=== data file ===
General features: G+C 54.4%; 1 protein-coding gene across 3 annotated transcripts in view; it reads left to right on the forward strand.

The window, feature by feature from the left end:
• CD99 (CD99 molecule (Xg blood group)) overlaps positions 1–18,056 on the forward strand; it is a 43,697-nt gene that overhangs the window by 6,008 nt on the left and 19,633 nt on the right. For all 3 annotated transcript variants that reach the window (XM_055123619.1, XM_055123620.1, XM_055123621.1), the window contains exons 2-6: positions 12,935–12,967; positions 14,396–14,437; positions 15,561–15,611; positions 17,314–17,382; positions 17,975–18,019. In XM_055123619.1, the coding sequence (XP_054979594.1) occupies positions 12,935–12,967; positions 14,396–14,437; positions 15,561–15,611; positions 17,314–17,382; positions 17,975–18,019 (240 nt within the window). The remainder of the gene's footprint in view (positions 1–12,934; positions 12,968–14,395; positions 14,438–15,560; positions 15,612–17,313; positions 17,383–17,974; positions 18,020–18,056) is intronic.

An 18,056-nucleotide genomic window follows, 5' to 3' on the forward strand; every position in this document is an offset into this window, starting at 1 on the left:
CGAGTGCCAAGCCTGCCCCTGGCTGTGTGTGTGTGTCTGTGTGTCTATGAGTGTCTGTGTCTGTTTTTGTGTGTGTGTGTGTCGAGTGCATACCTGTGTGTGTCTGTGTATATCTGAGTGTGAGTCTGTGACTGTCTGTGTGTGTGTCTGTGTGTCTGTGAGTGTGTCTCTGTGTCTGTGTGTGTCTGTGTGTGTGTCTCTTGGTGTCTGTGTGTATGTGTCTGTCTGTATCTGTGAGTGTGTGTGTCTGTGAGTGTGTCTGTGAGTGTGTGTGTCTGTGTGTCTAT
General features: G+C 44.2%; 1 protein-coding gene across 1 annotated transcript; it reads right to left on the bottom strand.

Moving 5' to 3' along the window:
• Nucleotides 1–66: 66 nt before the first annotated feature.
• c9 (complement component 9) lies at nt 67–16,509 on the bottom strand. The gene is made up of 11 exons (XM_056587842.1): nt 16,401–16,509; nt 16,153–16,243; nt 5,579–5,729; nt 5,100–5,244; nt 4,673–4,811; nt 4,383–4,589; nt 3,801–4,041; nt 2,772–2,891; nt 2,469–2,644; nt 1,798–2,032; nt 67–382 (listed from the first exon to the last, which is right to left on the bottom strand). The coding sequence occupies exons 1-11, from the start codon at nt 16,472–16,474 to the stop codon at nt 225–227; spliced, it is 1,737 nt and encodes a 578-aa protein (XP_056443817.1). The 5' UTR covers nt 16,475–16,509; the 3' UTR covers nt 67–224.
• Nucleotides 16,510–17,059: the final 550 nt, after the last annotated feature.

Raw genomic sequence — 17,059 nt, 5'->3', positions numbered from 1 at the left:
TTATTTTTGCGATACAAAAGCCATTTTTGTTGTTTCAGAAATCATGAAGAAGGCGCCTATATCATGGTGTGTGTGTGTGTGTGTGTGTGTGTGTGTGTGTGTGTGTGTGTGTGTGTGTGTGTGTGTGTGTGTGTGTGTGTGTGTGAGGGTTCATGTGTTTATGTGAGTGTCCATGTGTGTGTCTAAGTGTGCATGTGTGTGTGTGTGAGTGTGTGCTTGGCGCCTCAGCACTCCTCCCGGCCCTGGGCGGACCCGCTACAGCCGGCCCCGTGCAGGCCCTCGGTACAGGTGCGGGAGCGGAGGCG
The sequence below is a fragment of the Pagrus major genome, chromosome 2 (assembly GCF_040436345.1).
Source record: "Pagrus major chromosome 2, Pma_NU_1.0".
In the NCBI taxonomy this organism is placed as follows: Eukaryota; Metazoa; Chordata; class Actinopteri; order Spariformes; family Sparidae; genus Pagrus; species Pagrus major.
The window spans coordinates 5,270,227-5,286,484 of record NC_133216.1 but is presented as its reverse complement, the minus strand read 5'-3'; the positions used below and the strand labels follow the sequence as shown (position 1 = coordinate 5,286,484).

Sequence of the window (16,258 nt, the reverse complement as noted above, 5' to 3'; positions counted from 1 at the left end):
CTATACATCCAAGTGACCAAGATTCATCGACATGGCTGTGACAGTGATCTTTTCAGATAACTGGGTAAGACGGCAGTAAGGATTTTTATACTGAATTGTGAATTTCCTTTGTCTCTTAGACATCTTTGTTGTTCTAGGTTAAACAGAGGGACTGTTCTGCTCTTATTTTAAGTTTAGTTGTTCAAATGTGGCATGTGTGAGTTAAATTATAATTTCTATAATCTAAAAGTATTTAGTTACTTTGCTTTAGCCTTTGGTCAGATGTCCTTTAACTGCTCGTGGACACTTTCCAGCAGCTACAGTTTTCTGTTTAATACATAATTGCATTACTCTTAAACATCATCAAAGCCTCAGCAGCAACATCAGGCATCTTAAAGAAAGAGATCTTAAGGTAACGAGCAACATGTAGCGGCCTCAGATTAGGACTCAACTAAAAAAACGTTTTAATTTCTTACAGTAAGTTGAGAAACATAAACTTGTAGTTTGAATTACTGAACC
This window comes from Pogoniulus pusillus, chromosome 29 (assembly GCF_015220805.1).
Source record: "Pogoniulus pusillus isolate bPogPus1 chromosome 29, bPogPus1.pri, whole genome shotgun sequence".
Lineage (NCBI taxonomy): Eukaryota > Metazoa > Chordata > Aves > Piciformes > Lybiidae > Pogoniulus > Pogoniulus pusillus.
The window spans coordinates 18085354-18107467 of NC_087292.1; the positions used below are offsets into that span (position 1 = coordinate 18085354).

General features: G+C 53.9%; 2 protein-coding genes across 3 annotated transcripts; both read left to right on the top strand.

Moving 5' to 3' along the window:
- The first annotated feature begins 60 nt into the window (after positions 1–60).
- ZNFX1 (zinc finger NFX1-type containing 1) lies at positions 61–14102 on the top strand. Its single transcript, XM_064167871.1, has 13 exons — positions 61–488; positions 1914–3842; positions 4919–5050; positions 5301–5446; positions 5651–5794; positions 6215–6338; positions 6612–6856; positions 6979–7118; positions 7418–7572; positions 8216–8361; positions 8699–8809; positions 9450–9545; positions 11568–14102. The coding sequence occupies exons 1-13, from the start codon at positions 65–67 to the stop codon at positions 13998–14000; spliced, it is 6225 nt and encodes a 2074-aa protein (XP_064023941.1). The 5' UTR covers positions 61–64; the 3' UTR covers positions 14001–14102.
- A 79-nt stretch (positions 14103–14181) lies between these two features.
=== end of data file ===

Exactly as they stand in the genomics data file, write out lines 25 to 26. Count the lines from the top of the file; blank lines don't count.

- The first annotated feature begins 60 nt into the window (after positions 1–60).
- ZNFX1 (zinc finger NFX1-type containing 1) lies at positions 61–14102 on the top strand. Its single transcript, XM_064167871.1, has 13 exons — positions 61–488; positions 1914–3842; positions 4919–5050; positions 5301–5446; positions 5651–5794; positions 6215–6338; positions 6612–6856; positions 6979–7118; positions 7418–7572; positions 8216–8361; positions 8699–8809; positions 9450–9545; positions 11568–14102. The coding sequence occupies exons 1-13, from the start codon at positions 65–67 to the stop codon at positions 13998–14000; spliced, it is 6225 nt and encodes a 2074-aa protein (XP_064023941.1). The 5' UTR covers positions 61–64; the 3' UTR covers positions 14001–14102.